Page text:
"We know that the human and chimpanzee sequences are 98.7 percent the same, and Neanderthals are much closer to us than chimps," said Ed Green, head of biomathematics in Paabo's group in Leipzig, "so the reality is that for most of the sequence, there's no difference between Neanderthals and [modern] humans." But the differences—less than a half percent of the sequence—are enough to confirm that the two lineages had begun to diverge around 700,000 years ago. The Leipzig group also managed to extract mitochondrial DNA from two fossils of uncertain origin that had been excavated in Uzbekistan and southern Siberia; both had a uniquely Neanderthal genetic signature. While the Uzbekistan specimen, a young boy, had long been considered a Neanderthal, the Siberian specimen was a huge surprise, extending the known Neanderthal range some 1,200 miles east of their European stronghold.

If the Neanderthal connection is true, then it's clear why we have the "human" results in DNA testings of BF samples so far. The human contamination explanation is wrong. Also note the Neanderthal fossil finding in Siberia, the region closest to North America.

So, while the new genetic evidence appears to confirm that Neanderthals were a separate species from us, it also suggests that they may have possessed human language and were successful over a far larger sweep of Eurasia than previously thought. Which brings us back to the same hauntingly persistent question that has shadowed them from the beginning: Why did they disappear?

But they did NOT disappear. Pressed by Homo sapiens and driven into the wilderness, they evolved and turned into "wildmen" and "woodstmen", endowed with night vision and telepathy, having thus changed their previous way of life.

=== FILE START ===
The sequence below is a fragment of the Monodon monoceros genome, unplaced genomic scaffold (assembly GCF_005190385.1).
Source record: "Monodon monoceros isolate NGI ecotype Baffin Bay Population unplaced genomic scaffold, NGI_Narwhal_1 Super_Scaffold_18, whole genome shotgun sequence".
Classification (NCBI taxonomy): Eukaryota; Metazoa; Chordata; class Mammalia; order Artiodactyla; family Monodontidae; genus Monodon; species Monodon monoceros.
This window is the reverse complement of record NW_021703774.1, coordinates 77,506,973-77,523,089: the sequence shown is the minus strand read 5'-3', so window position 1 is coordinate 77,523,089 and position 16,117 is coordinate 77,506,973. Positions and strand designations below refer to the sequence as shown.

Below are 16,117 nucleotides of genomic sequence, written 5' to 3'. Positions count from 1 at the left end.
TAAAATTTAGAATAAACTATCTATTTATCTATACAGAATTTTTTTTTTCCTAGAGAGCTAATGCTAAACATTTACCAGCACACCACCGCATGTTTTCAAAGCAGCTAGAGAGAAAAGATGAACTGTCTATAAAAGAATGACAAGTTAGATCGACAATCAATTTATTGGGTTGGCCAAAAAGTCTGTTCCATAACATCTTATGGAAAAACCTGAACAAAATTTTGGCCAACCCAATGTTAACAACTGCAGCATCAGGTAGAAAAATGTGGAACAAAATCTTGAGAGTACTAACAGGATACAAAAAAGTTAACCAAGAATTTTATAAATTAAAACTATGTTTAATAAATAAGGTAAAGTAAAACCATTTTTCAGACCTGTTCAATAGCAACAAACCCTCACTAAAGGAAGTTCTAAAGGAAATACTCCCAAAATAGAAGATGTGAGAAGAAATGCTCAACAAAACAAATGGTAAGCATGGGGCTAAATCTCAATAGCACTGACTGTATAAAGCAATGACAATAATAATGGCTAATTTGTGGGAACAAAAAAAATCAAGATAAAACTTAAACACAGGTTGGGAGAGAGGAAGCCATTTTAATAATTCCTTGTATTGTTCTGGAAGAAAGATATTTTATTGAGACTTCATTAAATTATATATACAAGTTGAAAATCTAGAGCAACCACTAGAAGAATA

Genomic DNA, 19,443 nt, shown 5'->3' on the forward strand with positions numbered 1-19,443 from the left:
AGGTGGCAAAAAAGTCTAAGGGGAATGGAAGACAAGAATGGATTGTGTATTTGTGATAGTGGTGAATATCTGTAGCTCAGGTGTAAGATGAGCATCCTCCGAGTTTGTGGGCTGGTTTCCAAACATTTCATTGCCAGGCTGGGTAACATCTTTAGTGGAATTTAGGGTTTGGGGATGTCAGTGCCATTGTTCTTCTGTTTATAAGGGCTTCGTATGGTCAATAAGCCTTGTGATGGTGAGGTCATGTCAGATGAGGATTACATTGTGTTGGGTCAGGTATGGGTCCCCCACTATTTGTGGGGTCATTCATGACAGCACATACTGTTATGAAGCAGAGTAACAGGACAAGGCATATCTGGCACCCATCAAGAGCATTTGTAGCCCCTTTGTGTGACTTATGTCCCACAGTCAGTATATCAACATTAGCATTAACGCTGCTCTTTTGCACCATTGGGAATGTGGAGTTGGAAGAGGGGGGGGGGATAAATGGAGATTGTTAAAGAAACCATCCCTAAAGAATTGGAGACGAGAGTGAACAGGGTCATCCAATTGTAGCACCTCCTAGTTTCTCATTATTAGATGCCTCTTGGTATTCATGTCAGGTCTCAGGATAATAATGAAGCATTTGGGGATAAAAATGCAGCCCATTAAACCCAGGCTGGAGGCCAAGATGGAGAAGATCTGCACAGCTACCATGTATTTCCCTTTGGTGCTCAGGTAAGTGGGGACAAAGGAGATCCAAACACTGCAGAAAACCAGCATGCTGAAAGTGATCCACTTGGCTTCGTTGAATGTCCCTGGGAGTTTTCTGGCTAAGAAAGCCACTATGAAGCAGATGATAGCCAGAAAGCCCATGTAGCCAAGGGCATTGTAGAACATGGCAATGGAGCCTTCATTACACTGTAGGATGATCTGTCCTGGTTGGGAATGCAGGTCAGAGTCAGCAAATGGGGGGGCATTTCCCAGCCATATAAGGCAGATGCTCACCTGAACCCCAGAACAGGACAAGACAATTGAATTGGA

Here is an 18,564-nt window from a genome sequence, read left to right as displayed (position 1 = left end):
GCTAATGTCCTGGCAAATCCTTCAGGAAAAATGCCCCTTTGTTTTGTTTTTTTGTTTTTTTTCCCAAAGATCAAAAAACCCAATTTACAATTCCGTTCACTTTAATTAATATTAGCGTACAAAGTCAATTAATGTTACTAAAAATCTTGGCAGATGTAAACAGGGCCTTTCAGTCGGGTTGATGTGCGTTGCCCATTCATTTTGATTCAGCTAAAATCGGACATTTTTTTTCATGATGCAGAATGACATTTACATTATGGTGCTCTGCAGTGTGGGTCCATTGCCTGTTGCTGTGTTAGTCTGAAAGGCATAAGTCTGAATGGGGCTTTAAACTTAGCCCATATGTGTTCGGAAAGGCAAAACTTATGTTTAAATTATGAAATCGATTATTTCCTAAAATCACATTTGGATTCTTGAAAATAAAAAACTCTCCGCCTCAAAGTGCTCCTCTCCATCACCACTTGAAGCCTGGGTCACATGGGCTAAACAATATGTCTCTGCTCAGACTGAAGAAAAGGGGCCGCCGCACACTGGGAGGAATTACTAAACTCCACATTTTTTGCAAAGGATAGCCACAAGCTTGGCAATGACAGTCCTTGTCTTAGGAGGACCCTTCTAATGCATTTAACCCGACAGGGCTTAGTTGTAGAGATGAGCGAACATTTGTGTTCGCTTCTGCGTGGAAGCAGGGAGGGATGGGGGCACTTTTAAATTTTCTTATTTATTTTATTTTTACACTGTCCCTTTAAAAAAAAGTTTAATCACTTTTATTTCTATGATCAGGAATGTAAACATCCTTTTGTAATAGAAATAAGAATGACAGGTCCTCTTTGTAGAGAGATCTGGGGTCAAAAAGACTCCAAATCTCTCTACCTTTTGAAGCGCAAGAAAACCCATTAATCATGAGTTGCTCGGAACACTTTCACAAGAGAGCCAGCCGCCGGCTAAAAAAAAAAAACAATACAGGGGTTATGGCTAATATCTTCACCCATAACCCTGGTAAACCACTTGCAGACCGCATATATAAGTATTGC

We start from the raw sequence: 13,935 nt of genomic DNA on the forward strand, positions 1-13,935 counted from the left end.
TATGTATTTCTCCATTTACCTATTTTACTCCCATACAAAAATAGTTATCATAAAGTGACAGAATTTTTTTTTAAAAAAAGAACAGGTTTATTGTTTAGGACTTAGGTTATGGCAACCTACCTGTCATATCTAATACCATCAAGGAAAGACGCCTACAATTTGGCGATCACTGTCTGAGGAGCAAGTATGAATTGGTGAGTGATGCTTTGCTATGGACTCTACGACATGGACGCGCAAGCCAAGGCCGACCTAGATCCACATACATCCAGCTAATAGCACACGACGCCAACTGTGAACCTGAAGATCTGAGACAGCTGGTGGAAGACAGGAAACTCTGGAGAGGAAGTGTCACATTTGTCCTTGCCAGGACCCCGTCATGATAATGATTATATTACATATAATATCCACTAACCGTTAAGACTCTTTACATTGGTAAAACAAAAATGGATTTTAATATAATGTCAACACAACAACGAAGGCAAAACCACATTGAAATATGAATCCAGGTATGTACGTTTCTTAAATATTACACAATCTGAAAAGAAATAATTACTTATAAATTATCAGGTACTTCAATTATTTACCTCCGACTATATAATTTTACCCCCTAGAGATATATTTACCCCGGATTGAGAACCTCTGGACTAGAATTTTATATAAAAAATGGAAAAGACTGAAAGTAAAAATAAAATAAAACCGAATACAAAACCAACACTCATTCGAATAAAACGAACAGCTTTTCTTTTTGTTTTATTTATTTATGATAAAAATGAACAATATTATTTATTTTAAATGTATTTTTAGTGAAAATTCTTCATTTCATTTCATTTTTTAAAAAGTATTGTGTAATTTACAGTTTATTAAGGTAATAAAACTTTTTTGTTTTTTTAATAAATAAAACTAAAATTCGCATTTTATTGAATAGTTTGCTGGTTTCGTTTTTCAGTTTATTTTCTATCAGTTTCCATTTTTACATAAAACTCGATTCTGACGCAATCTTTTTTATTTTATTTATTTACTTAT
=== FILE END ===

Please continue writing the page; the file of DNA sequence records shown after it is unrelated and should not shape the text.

... , the "growth rings" in the 100,000-year-old tooth of a young Neanderthal discovered in the Scladina cave in Belgium indicated that the child was eight years old when it died and appeared to be on track to reach puberty several years sooner than the average for modern humans.

Without telling her the above, I asked Janice Carter at what age young bigfoots reached puberty on the Carter Farm, and received the follwong answer:

"Males seem to hit puberty at around eight in general. I suppose some may wait until an older age, just like the females, but in general it's around eight or nine. Squeaky did so at nine. The males also go though a voice change like young men. With Blackie, and Toby they were around eight when they were going through puberty, and it seems like their voices became deeper by around eleven or so. I know however that Squeaky's took a while longer to deepen, as when we came back from Indiana he let out a few very high pitched yells and still had some squeakiness to his voice. However, the last I heard him speak and yell his voice has become really deep and when he yells he also could be mistaken for a roar or deep grumble when he talks. Some, not all, females can reach the age of puberty around five or six, while others seem to wait until later age."

"This would certainly affect Neanderthal social organization, mating strategy, and parenting behavior," says Hublin. "Imagine a society where individuals start to reproduce four years earlier than in modern humans. It's a very different society. It could also mean the Neanderthals' cognitive abilities may have been different from modern humans'."